DMA: EU negotiators split on whether text covers remuneration for rightsholders

Press conference on the Digital Markets Act (DMA) – results of the trilogue. [Alexis HAULOT/European Commission]

A last-minute bid to include the remuneration conditions for publishers in the Digital Markets Act (DMA) was rejected during the last trilogue. However, the EU institutions have conflicting views on what the agreed text entails.

A proposal of the European Commission to include a new article for fair, reasonable and non-discriminatory (FRAND) conditions specific to the remuneration of online content was not included in the final DMA agreement.

Although the proposal was supported by the French Presidency, MEPs were put on high alert by EURACTIV’s revelation just before the negotiation round. The EU lawmakers complained that the proposal was being pushed at the last moment and said that it was too directly linked to the Copyright Directive.

Publishers' last-minute attempt to secure ‘fair’ remuneration in the Digital Markets Act

A last-minute proposal to the Digital Markets Act (DMA) could oblige gatekeepers to put in place fair conditions and an arbitration mechanism for the remuneration of rightsholders.

The European Parliament has been pushing for extending the provisions on fair, reasonable and …

The publishers have been calling for a general extension of FRAND to social media and search engines in line with the mandate of the European Parliament, as they see these measures as not only applying to remuneration but also, for instance, access to data.

According to the final text, the ‘gatekeepers’ designated under the DMA will have to publish how they apply the FRAND principles in practice with their general access conditions. The Commission would then consider the compliance of such conditions against the regulation, while an alternative dispute settlement mechanism would handle day-to-day complaints.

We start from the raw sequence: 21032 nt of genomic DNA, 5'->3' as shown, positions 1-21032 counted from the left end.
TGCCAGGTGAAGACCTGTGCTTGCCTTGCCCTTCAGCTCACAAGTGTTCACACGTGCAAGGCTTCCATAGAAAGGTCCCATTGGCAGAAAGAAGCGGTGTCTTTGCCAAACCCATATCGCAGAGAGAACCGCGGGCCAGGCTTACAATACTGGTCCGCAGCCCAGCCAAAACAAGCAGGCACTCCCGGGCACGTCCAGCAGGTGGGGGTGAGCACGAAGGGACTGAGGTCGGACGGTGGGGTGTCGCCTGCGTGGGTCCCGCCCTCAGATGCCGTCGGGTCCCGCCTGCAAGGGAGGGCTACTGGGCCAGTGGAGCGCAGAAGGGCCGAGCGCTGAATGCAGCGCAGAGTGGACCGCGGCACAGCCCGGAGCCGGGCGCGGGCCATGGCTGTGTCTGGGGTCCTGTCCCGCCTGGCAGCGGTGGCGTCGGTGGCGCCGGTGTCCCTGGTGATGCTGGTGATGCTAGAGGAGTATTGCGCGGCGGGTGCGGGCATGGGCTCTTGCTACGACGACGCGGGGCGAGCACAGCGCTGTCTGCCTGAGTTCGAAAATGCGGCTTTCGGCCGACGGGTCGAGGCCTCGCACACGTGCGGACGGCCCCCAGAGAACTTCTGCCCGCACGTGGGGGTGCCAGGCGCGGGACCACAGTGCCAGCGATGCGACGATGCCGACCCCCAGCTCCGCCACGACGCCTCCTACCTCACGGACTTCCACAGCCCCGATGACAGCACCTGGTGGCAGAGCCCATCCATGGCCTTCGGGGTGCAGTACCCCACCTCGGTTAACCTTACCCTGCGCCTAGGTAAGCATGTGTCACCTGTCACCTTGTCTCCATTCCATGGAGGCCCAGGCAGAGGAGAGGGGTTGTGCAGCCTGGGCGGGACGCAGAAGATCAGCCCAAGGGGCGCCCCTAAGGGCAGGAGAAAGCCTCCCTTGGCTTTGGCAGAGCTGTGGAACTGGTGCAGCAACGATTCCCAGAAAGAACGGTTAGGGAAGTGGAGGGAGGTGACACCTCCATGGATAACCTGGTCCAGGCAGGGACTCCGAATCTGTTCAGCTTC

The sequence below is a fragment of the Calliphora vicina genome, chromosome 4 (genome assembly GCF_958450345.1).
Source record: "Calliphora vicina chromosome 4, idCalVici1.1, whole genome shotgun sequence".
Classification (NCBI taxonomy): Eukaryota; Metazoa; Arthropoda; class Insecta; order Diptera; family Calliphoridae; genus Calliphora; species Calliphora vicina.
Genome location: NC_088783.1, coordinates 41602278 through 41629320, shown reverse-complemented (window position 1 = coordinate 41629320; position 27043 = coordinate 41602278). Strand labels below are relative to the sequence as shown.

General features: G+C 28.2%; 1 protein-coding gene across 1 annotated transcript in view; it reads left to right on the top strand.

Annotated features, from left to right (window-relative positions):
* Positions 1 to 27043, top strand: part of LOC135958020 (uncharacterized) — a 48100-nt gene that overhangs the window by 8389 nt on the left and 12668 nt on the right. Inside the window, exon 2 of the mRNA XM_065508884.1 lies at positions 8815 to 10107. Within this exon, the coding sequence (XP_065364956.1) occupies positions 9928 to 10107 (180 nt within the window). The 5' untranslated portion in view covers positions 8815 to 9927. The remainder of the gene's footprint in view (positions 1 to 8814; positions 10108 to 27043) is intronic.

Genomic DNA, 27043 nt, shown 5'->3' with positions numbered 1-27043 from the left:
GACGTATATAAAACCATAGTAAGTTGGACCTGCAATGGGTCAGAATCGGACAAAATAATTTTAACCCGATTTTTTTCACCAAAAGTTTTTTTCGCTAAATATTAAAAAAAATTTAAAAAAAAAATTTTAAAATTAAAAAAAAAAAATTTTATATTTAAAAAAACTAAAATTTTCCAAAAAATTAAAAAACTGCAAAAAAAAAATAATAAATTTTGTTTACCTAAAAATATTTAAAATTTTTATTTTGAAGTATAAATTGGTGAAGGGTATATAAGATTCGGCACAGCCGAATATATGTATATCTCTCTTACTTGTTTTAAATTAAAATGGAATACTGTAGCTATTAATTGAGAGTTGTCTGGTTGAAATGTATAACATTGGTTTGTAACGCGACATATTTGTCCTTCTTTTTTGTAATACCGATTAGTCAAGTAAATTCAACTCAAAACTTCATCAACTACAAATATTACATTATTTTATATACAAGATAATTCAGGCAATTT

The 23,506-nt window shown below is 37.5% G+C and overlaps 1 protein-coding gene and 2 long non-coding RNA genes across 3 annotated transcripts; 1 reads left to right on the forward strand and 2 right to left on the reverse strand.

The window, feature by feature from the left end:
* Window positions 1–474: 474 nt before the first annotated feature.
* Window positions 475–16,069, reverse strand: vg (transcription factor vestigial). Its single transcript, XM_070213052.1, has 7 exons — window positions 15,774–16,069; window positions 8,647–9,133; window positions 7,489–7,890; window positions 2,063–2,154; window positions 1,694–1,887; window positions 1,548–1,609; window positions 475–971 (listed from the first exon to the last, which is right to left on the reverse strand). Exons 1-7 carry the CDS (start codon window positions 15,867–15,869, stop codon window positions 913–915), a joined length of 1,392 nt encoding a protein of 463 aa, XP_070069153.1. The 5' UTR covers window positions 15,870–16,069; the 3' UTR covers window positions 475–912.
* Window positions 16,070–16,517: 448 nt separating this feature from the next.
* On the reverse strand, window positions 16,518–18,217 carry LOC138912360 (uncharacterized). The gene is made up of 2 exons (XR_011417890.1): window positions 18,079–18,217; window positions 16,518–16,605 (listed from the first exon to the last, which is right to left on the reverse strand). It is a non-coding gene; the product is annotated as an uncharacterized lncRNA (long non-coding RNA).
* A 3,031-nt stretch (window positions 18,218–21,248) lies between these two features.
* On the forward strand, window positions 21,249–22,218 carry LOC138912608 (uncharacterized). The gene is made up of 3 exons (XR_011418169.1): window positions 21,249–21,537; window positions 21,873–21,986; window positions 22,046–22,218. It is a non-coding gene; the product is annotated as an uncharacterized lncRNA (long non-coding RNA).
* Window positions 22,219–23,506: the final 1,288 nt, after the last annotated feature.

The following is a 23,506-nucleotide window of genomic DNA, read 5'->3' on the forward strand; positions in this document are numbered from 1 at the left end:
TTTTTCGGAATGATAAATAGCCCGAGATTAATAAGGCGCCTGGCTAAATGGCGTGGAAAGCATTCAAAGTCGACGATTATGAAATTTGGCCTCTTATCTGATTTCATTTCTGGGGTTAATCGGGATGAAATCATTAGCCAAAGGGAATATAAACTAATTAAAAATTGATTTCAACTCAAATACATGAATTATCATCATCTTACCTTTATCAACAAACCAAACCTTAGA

For the Commission, this system would avoid them being overflowed with claims. However, the dispute resolution mechanism is another key demand from publishers, who have been calling for binding arbitration if no agreement is reached between the rightsholders and platforms, as is currently the case in Australia.

“We were asking for FRAND terms because of what we see as evidence of unfair conduct,” said Iacob Gammeltoft, policy manager at News Media Europe. Publishers have been complaining that platforms like Google can pick and choose whom to make an agreement with for using editorial content under the Copyright Directive.

Asked whether this article would force the gatekeepers to the negotiating table, Gammeltoft stressed that “it depends on how it’s enforced, but it’s certainly one more argument that we have on our side.”

This interpretation is in line with what France’s state secretary for digital, Cedric O, told reporters during a press conference on Friday (25 March).

Asked by EURACTIV about these provisions, the French minister compared the access to platforms to the telecom market, where operators holding a monopoly need to open up to competitors with overlay tariffs.

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“The idea is that you have to be able to regulate remuneration and access to infrastructure,” O said.

“Remuneration, obviously, is part of that because it’s part of how the businesses access the services.”

However, left-to-centre MEPs involved in the negotiation dispute that the agreed text relates to the payment of online content. “I was very surprised by this statement in the press conference, particularly after the discussion we had in the trilogue,” social-democrat MEP René Repasi told EURACTIV.

“It is absolutely absurd to claim that it has anything to do with paying for displaying content in search results,” echoed Marcel Kolaja, who represented the Greens/EFA group in the negotiations.

For Marco Scialdone, head of litigation at Euroconsumers, the publishers failed in their last-minute attempt to extend FRAND provisions to remuneration of digital content; hence they are now arguing that it was already included.

“We have already seen this happen with art. 15 of the copyright directive: a narrative was developed to transform an exclusive right into a right to compensation, shifting the whole debate to something that did not exist within the text,” Scialdone said.

For the critics, the FRAND terms in the DMA refer to the conditions for accessing certain services that the gatekeeper offers, not editorial content that the gatekeeper eventually buys from rightsholders.

“This is always what happens in the trilogues. Everybody tries to pretend that the text adopted means what they want it to mean,” Felix Reda, a former MEP, told EURACTIV. For Reda, the FRAND terms would be breached if, for instance, an article was delisted from search results.

“In the case of the neighbouring rights, it’s the other way around. The platform wants the publisher to be on the platform, and the publisher is refusing unless they pay a certain amount of remuneration,” Reda added.

However, at the same press conference, the European Commission’s Executive Vice President Margrethe Vestager said that the gatekeepers would have to explain in their general conditions of access how the FRAND principles apply “in terms of what you should pay, or what you should have.”

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